The Benefits of Pitching a Cartoon with Multi-Platform Potential
“Cartoon Network is no longer just creating animated series, we are creating animated worlds. OK K.O.! is part of our new development strategy which brings a diverse array of creative and digital talent collaborations to the storytelling process.” – Rob Sorcher, Chief Creative Officer for Cartoon Network.
Before we dive into the pitch process, I’d like to mention a few things to keep in mind as you craft your concept. These will give your idea legs.
Strong, digital legs.
Strong digital legs that can traverse multiple platforms.
Gone are the days when a cartoon lived only on chunky television sets. I hate to date myself, but back in my day, I had to wait until Saturday morning to catch my favorite cartoons!
There was no streaming video sites, no high-speed internet, and Video On Demand meant renting whatever was left on the shelf at the local Blockbuster Video. These days, any cartoon is just a few
screen swipes or keystrokes away. And it’s glorious.
As you continue to develop your idea, think about all the ways your audience will consume it. The family television is usually the last option for today’s tech-savvy, gadget-wearing, ranting-on-the-web audience.
Think about how you follow your favorite shows. I keep up with my shows on Netflix, Youtube, On Demand, on my tablet, on my smartphone, at home, or on the road.
Know that your show could exist on any and every platform, on any sized screen.
Networks like Nickelodeon and Disney Channel have entire departments dedicated to creating online worlds based off their shows.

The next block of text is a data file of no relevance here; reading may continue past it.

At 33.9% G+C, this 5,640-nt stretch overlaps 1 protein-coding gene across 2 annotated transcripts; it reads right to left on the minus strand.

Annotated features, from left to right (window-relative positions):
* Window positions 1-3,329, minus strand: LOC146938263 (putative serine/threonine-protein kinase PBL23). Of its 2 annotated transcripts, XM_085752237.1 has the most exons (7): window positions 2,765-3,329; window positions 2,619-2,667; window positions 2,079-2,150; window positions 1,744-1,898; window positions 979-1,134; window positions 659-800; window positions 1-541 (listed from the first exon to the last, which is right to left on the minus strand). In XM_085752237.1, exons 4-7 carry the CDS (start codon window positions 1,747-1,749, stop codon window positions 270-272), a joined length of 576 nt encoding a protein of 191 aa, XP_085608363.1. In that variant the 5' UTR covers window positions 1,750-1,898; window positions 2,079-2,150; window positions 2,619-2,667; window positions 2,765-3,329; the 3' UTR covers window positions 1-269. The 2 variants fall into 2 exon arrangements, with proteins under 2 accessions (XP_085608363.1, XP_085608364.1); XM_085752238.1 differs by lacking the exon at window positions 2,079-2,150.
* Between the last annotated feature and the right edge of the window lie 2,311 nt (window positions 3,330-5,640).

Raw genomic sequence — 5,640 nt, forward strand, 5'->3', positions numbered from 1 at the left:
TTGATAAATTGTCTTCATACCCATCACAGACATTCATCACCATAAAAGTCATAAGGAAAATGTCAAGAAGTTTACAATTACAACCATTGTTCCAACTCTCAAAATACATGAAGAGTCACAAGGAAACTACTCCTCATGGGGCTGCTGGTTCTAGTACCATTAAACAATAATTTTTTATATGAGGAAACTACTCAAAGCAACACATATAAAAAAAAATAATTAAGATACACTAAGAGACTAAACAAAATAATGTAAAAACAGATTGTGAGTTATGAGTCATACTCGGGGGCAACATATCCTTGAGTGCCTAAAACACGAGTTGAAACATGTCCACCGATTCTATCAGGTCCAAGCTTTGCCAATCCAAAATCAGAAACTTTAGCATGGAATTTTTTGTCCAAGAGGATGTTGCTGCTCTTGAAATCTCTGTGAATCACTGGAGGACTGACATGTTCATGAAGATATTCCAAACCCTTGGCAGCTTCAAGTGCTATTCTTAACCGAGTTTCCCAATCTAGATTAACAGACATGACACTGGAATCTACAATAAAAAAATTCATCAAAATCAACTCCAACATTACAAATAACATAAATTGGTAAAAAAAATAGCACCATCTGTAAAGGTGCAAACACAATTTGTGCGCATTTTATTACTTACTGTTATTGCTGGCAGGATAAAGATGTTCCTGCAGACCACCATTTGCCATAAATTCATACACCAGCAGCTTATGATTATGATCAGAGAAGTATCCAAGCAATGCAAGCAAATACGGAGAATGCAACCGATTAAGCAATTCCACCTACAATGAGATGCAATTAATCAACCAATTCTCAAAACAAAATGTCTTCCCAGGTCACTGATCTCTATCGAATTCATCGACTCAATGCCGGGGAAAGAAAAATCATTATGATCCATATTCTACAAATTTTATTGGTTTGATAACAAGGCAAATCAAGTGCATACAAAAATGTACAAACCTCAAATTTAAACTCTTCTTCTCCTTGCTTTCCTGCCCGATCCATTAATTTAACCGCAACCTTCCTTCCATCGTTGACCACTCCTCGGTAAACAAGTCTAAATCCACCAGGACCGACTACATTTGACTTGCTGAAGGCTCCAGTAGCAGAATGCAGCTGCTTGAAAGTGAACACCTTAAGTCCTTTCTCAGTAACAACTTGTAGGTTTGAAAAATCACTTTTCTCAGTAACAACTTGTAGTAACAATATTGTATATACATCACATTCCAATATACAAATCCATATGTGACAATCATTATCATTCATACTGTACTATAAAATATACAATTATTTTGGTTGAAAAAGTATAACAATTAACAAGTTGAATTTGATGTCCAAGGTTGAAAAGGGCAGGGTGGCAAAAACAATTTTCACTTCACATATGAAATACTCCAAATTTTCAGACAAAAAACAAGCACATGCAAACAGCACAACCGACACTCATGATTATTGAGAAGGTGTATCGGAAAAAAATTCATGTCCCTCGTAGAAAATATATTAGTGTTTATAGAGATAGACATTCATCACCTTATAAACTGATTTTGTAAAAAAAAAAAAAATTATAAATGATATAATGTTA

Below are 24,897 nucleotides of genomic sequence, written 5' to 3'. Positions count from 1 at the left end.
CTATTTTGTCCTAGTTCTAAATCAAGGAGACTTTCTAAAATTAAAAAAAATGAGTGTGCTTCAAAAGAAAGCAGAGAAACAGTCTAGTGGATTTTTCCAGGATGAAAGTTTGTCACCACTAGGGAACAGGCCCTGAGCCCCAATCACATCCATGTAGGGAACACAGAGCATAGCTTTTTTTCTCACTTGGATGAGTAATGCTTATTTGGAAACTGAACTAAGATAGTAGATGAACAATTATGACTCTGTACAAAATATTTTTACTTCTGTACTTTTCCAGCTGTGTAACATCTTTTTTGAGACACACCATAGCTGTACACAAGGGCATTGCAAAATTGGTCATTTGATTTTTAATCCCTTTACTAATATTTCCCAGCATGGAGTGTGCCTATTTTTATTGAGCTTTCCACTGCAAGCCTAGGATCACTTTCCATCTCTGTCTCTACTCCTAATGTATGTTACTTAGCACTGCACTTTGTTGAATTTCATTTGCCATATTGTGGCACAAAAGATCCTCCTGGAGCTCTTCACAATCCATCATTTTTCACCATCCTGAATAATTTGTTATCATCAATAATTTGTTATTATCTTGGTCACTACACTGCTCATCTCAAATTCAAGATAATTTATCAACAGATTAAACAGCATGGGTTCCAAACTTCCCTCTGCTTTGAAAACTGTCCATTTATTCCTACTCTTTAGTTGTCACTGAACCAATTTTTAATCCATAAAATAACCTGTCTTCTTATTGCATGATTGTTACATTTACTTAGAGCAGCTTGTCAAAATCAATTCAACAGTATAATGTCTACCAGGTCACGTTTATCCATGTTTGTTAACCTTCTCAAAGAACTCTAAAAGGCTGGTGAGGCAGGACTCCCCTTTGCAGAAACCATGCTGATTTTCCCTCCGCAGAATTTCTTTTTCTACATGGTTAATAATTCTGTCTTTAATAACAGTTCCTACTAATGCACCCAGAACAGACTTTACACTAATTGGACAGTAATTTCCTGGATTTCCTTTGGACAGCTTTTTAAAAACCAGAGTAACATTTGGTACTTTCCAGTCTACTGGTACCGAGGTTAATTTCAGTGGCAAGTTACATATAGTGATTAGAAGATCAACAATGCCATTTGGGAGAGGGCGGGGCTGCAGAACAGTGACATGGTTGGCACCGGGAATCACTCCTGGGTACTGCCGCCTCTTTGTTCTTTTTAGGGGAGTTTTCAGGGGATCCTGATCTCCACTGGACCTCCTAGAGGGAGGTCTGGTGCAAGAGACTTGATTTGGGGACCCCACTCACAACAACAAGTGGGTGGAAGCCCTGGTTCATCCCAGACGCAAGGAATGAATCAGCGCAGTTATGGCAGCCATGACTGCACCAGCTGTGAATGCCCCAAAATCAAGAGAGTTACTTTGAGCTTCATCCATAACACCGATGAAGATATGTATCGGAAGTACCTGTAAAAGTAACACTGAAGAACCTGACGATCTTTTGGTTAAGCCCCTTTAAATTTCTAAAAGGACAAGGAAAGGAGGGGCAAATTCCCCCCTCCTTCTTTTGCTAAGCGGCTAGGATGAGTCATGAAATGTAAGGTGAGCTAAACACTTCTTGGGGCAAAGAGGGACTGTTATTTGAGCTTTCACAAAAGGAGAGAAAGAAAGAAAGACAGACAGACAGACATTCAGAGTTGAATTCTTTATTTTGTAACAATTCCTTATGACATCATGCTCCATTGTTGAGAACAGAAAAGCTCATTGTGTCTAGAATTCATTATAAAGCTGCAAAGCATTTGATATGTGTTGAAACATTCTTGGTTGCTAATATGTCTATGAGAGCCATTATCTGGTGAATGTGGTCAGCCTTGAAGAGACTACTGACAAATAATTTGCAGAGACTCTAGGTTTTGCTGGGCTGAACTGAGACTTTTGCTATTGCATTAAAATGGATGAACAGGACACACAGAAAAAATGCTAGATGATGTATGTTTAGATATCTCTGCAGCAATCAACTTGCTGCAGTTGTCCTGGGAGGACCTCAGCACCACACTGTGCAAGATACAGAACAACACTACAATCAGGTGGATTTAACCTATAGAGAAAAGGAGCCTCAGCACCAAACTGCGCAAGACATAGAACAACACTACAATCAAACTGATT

Even if the kids aren’t watching, they’re interacting–playing games, creating characters, or commenting about the content. Some even write their own fan-fiction!
To be blunt, it’s foolish not to consider how your show could live on multiple platforms. It’s also foolish to eat cat food if you’re not a cat, but that’s technically not against the law.
One way to ensure your idea has enough juice to sustain multiple lives on multiple platforms is by fleshing out the world of your show. You should have at least a basic idea of how everything beyond your main characters’ neighborhood works.
Think globally and concretely. For example, is there a shop in your show’s world that sells silly hats and is owned by a standout character? That scene-stealing character could break out and star in his/her own app or mini-game on the network’s website!
Take the Skylanders (or the recently axed Disney Infinity) franchises. Kids are spending serious money buying each character, vehicle, or accessory. Those franchises have a physical component that integrates with their ultra-successful games.